We’re talking *abysmal *ignorance on my part!:o

Many thanks,
reen12


#10

The jargon is opaque. You’ve done well to ask for guidance.

“Evangelical” and associated terms such as “evangelist” come from two Greek words meaning “good news,” which in older English came out as “gud spiel” and today is “gospel.”

Lutherans have a specialized use of the term “evangelical,” which is different from the rest of Protestants, so I won’t describe it.

For most of us, “evangelical” means “theologically conservative and orthodox.” This includes the absolute authority of the Bible and the necessity of the New Birth.

So, yes, there can be evangelical Baptists, just as there are liberal Baptists. Baptists have a reputation for being evangelical, even though there are plenty of liberals who call themselves Baptist.

But groups such as Methodists and Presbyterians have not maintained such a reputation in the last 100 years or so, so one may need to spell it out if the Methodist or Presbyterian under discussion is, indeed, evangelical.


#11

Hello, Kevan,

I do thank you for replying to my question. I did
not know that:

'“Evangelical” and associated terms such as “evangelist” come from two Greek words meaning “good news,” which in older English came out as “gud spiel” and today is “gospel.”" quote, Kevan

The “gud spiel” is very interesting. I could never
understand why Christians just don’t say: Good News.

For one thing, it might draw a person to ask:
What good news? and become an opportunity
for evangelization.

Again, Kevan, many thanks,
reen12


#12

Nobody:

See:
forum.catholic.com/showthrea…26#p ost329726

and a later thread posted by MariaG. Sorry no link for that.

I also have a 59-page pdf file titled [font=Century Gothic]THE BORN AGAIN TEACHING IN THE LIGHT OF HISTORY AND BIBLICAL SALVATION PRINCIPLES
[/font]. I think you can get it here: **
[left]www.originofnations.org
[/left]
** If not, send me a PM and I can e-mail it to you. I have yet to read it.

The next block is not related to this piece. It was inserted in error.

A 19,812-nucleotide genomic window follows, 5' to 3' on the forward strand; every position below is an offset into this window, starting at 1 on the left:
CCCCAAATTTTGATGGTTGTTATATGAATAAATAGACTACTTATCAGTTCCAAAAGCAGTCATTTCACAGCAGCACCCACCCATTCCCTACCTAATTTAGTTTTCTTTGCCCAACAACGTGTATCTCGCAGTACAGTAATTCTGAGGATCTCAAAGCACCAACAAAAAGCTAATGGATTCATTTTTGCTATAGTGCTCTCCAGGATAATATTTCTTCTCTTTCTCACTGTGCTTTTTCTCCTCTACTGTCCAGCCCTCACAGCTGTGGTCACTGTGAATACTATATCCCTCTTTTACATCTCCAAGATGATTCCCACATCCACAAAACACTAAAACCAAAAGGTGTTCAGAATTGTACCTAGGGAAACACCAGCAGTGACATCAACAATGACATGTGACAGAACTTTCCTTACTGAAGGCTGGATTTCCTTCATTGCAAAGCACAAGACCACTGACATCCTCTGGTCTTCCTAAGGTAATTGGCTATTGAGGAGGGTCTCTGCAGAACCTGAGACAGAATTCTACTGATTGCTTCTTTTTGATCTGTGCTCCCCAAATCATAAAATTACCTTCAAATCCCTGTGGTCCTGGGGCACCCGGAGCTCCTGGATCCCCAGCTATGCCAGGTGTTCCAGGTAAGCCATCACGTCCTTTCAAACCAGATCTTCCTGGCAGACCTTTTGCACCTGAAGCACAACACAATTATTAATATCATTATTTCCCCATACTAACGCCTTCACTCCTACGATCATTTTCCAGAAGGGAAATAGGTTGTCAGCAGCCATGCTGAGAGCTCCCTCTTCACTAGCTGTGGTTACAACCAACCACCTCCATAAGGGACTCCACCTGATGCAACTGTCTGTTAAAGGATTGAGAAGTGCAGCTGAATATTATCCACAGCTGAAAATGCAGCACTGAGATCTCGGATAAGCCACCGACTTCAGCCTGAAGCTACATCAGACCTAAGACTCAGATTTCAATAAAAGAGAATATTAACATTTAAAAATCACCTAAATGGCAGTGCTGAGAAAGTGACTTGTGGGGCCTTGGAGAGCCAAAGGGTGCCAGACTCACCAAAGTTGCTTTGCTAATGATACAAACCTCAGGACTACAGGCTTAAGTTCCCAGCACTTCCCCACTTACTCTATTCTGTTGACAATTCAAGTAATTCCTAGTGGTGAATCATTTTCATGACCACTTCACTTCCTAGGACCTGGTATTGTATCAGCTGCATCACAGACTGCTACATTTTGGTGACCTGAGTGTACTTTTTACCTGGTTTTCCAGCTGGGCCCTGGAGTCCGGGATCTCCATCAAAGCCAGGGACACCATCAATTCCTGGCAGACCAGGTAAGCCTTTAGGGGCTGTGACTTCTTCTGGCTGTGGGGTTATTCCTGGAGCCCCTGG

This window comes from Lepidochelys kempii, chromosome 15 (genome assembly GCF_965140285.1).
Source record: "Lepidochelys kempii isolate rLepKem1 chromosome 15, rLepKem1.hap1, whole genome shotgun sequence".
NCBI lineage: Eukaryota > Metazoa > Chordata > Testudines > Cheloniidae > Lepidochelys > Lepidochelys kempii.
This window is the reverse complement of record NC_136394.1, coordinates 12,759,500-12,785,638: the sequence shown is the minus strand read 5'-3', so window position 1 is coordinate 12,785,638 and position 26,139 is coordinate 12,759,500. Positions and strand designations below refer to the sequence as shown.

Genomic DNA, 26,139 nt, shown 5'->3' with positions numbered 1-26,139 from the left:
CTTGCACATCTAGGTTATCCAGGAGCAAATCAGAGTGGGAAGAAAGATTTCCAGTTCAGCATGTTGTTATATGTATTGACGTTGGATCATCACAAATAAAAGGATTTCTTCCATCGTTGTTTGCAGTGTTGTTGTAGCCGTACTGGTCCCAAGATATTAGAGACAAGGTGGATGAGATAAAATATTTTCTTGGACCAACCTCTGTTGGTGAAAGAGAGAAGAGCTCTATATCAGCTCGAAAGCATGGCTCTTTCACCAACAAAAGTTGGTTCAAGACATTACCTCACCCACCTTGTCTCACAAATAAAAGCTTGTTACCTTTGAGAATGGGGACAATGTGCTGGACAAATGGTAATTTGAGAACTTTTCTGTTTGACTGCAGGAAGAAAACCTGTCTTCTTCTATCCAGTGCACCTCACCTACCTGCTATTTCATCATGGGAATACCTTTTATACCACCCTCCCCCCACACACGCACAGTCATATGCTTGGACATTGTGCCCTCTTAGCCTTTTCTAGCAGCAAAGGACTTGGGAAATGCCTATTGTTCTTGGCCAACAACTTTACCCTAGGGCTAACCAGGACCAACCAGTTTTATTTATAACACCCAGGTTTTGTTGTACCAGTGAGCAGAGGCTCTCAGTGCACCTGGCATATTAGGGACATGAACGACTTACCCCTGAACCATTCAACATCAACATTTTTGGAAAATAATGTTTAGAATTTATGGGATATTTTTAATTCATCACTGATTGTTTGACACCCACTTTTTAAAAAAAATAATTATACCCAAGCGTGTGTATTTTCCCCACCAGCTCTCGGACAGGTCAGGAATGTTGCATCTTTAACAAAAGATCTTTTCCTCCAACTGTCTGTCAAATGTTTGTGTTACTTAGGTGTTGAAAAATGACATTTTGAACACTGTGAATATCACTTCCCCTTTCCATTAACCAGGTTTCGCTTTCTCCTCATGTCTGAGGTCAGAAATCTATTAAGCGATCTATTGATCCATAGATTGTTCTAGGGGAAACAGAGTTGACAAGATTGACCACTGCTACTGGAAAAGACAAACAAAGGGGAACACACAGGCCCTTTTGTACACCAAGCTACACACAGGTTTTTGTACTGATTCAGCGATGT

Maybe just do a search of the forums for earlier conversations on this subject. I looked into it not too long ago and wasn’t completely satisfied with what little I found. But the info here seems to be the most concise. My approach (which may have been flawed) was that “born again” was a relatively new concept in Christianity, popularized (and primarily confined) in the USA by a 19th century preacher (like Dwight Moody). I wanted someone to pin down the guy’s name.

Jim


#13

John Wesley, Anglican priest and founder of the Methodist movement, was stressing the born-again experience over 100 years before Moody. See his sermon The New Birth.


#14

[quote=nobody]To what Christian denominations do most Born Again Christians belong (or non-denominational group)?
[/quote]

The appropriate name for this group is Born Against Catholics Christians,primarily because that’s what they are.It is an irony that when Muslims,Jews,Buddhists,Hindus talk about Christianity,they mean the Catholic Church,but our own separated Christian bros and sis consider us non Christian.What a travesty!


#15

“The appropriate name for this group is Born Against Catholics”


:rotfl: Nice job, silvano. So true. And they have no clue.


#16

[quote=Kevan]John Wesley, Anglican priest and founder of the Methodist movement, was stressing the born-again experience over 100 years before Moody. See his sermon The New Birth.
[/quote]

Kevan: was that written in 1872 or published in 1872, or both? Cause Moody lived until 1899.

Jim


#17

Yeah, that is misleading. The web site presents the sermon as it appears in the 1872 edition of some book; it might be Wesley’s Standard Sermons or it might be his complete Works.

As I recall, the sermon was probably written around 1735, but Wesley preached this idea from this text countless times in his sixty (?) years of crisscrossing England (and neighboring lands).


#18

We generally consider a “born-again” Christian to be anyone from any denomination who has repented of their sin and given their life to Christ.


DISCLAIMER: The views and opinions expressed in these forums do not necessarily reflect those of Catholic Answers. For official apologetics resources please visit www.catholic.com.